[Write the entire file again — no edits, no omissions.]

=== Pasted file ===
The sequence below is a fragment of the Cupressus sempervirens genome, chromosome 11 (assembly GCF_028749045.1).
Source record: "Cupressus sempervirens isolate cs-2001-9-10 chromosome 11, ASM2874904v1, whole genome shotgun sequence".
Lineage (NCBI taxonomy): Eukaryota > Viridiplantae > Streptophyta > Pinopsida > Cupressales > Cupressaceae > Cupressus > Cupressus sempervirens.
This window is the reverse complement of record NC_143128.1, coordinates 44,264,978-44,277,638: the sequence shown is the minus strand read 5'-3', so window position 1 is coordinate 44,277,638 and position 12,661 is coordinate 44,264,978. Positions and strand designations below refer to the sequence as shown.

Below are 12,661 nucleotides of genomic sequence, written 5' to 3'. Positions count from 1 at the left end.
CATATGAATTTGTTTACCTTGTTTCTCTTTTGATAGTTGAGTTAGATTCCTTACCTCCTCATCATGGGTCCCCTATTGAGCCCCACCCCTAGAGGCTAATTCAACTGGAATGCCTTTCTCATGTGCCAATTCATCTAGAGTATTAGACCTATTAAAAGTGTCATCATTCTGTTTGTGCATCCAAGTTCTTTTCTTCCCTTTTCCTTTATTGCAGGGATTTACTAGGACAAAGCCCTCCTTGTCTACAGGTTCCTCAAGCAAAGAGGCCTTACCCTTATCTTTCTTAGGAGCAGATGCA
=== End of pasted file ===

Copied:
The sequence below is a fragment of the Cupressus sempervirens genome, chromosome 11 (assembly GCF_028749045.1).
Source record: "Cupressus sempervirens isolate cs-2001-9-10 chromosome 11, ASM2874904v1, whole genome shotgun sequence".
Lineage (NCBI taxonomy): Eukaryota > Viridiplantae > Streptophyta > Pinopsida > Cupressales > Cupressaceae > Cupressus > Cupressus sempervirens.
This window is the reverse complement of record NC_143128.1, coordinates 44,264,978-44,277,638: the sequence shown is the minus strand read 5'-3', so window position 1 is coordinate 44,277,638 and position 12,661 is coordinate 44,264,978. Positions and strand designations below refer to the sequence as shown.

Below are 12,661 nucleotides of genomic sequence, written 5' to 3'. Positions count from 1 at the left end.
CATATGAATTTGTTTACCTTGTTTCTCTTTTGATAGTTGAGTTAGATTCCTTACCTCCTCATCATGGGTCCCCTATTGAGCCCCACCCCTAGAGGCTAATTCAACTGGAATGCCTTTCTCATGTGCCAATTCATCTAGAGTATTAGACCTATTAAAAGTGTCATCATTCTGTTTGTGCATCCAAGTTCTTTTCTTCCCTTTTCCTTTATTGCAGGGATTTACTAGGACAAAGCCCTCCTTGTCTACAGGTTCCTCAAGCAAAGAGGCCTTACCCTTATCTTTCTTAGGAGCAGATGCA